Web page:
Some bankruptcy and business watchers thought the three-year saga that is the Washington Mutual, on of the two largest Chapter 11 bankruptcy filings, was closing in on eyeshot of the finish line. Then, a judge in the U.S. Bankruptcy Court’s Third District (Delaware) dealt it another setback by siding with lower-level creditors.
Three years since filing for Chapter 11 bankruptcy protection, WaMu’s creditors and shareholders presented final arguments in bankruptcy court asking for the judge to reject a $7 billion reorganization plan last month. Opponents argued a settlement deal WaMu made with a group of hedge funds undermines the fairness of the bankruptcy process and alleged incidents of insider trading. U.S. Bankruptcy Judge Mary Walrath evidently found the argument compelling as she rejected the reorganization plan this week in court and ordered the sides to enter mediation. In the process, she reportedly intimated it was likely some involved in WaMu proceedings, namely a quartet of hedge funds, indeed engaged in insider trading practices to shape the bankruptcy process, as some lower-level creditors alleged.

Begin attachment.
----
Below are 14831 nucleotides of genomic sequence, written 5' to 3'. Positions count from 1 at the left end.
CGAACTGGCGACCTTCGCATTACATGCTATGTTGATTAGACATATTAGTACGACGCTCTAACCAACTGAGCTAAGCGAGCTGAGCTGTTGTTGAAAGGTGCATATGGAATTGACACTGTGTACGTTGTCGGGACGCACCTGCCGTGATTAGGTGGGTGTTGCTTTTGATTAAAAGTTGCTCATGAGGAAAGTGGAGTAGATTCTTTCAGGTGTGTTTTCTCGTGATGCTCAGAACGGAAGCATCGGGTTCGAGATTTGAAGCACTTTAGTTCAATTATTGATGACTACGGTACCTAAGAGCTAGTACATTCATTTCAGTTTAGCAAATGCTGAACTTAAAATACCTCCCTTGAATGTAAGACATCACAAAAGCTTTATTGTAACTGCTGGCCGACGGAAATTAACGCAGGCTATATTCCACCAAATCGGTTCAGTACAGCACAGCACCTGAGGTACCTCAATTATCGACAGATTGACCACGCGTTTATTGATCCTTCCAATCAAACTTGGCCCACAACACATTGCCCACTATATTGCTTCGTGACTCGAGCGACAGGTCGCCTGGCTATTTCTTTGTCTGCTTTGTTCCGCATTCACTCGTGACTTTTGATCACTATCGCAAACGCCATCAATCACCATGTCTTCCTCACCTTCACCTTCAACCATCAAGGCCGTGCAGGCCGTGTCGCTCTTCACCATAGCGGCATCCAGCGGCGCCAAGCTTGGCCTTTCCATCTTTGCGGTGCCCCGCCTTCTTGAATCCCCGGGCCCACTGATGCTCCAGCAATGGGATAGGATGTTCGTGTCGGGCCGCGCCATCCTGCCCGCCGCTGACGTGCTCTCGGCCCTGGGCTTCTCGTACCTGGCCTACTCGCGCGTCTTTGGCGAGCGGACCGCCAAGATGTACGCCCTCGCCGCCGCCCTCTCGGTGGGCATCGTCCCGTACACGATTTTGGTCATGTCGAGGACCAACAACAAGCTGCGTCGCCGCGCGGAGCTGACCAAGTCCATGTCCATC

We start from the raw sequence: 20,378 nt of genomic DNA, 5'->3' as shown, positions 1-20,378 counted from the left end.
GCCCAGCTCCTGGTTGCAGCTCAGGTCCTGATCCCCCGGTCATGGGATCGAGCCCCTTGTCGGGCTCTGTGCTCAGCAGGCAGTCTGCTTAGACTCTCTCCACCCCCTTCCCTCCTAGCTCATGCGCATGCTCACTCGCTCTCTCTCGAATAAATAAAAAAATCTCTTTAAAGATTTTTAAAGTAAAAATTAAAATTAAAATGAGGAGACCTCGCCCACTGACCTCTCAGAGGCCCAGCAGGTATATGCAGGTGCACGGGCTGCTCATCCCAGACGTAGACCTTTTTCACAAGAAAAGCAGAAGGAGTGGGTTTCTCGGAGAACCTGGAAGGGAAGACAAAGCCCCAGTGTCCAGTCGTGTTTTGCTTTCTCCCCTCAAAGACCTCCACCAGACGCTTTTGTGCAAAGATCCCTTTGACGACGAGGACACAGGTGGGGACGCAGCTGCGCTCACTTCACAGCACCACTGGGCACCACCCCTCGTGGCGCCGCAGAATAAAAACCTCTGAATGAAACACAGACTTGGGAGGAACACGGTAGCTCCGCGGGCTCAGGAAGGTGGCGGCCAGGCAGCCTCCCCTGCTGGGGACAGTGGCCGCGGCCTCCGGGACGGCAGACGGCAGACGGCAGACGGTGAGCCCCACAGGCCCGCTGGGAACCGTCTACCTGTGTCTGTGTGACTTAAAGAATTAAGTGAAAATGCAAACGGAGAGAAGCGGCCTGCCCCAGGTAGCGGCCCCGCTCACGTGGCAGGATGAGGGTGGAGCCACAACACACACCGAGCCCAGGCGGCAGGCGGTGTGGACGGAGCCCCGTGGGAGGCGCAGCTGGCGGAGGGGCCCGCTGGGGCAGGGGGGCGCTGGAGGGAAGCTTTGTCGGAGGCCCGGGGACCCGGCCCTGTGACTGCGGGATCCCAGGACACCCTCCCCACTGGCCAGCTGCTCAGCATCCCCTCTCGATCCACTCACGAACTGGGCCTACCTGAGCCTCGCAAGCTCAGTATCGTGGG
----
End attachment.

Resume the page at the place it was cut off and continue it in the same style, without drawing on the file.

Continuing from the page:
The proposed settlement, like many proposed bankruptcy plans in recent years, would have left unsecured creditors and shareholders with little or nothing, more likely the latter. Even Walrath herself has described the case as convoluted and intimated that litigation was likely to rage on in one form or another for some time.
Brian Shappell, NACM staff writer